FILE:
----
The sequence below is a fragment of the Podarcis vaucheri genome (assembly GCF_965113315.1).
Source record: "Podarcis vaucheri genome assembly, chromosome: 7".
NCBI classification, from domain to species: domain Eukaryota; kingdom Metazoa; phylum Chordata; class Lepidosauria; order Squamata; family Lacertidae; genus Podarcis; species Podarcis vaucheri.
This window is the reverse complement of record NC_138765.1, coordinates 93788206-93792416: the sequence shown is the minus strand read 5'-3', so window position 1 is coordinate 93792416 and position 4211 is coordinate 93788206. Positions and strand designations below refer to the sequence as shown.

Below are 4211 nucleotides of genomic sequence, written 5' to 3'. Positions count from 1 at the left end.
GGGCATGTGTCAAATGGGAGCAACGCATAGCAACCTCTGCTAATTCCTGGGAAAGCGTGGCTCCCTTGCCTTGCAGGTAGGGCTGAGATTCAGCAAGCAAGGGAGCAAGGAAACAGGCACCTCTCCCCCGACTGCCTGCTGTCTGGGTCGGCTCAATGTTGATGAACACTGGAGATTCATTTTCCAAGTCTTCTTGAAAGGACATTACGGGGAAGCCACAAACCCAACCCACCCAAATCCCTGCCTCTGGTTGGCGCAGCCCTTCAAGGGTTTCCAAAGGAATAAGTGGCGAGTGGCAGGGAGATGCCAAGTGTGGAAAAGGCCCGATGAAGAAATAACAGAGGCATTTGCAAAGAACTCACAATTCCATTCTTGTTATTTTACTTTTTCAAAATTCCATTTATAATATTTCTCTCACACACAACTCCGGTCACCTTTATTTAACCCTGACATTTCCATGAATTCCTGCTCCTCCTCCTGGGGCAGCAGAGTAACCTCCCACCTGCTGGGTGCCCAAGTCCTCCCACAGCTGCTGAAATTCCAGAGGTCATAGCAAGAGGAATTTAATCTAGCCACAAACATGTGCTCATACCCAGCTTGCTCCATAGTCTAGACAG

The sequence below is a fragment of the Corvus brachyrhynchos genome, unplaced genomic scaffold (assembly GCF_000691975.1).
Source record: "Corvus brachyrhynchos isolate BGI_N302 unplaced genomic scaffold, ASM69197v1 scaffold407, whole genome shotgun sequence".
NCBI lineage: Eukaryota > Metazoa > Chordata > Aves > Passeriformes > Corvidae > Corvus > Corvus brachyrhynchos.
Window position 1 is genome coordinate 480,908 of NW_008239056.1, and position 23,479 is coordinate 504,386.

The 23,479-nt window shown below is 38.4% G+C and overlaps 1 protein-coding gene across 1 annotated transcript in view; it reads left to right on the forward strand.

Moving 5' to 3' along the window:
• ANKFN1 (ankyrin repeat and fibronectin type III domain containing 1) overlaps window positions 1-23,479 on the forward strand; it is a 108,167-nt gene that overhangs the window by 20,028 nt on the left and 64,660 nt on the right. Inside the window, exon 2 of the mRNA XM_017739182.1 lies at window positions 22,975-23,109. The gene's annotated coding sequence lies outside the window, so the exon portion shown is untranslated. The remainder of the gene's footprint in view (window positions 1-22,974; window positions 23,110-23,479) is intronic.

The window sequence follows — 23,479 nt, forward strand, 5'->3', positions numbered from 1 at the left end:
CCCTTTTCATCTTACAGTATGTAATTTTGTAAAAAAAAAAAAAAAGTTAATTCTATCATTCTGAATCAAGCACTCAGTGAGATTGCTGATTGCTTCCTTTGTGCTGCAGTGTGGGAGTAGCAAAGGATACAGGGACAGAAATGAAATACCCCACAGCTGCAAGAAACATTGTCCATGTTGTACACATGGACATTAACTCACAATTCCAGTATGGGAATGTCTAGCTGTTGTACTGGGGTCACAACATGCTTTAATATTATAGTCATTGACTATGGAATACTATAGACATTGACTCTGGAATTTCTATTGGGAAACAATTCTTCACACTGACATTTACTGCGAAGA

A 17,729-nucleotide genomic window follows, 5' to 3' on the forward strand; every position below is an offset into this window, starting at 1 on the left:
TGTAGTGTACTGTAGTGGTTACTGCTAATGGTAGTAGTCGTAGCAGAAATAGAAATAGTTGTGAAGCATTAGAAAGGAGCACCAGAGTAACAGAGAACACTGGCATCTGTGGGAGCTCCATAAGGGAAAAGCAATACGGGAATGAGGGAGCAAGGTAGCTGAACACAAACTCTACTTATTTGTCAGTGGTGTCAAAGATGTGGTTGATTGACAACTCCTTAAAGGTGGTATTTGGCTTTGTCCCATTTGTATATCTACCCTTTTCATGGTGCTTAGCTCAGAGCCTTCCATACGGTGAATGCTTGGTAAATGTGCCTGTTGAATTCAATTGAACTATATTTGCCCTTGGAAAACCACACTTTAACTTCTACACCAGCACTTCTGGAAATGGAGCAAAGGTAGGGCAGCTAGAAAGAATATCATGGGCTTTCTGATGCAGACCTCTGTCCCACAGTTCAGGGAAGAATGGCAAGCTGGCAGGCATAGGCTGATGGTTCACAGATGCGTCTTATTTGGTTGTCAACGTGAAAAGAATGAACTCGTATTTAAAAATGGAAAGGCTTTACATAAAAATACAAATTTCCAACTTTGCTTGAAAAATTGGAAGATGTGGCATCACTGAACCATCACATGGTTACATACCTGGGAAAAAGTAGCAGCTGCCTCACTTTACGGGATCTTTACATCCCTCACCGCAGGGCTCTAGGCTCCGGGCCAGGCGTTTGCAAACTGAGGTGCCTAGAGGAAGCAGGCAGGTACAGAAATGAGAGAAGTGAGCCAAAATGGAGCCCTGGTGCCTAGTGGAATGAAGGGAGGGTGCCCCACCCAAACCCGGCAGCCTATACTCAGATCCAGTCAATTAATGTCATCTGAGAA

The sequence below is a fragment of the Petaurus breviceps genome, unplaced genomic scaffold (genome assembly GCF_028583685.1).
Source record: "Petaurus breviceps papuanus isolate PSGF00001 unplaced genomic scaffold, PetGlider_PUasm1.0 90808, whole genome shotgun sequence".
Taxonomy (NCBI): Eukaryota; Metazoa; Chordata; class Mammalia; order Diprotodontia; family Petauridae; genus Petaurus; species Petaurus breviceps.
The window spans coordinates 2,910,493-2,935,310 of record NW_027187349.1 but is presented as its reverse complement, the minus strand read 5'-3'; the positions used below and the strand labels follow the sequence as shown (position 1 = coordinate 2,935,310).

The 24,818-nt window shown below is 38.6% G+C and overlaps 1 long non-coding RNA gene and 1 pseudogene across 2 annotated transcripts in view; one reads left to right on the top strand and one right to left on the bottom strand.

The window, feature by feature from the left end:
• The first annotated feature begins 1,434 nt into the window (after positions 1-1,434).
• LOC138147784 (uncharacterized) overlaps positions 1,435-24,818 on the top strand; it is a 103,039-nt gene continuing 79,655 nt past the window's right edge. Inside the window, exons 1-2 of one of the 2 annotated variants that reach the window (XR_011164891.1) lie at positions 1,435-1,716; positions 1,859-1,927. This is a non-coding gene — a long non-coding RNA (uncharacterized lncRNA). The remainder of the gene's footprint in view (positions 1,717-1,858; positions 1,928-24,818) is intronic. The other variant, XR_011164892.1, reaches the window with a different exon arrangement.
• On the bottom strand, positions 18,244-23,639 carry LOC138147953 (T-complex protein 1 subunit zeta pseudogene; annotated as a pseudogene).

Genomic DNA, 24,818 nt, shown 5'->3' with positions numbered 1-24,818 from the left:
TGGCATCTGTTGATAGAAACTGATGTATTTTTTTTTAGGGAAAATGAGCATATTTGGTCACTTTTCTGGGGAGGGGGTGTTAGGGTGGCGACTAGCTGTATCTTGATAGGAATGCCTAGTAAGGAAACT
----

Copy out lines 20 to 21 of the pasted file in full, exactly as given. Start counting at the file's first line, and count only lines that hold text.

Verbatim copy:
Taxonomy (NCBI): Eukaryota; Metazoa; Chordata; class Mammalia; order Diprotodontia; family Petauridae; genus Petaurus; species Petaurus breviceps.
The window spans coordinates 2,910,493-2,935,310 of record NW_027187349.1 but is presented as its reverse complement, the minus strand read 5'-3'; the positions used below and the strand labels follow the sequence as shown (position 1 = coordinate 2,935,310).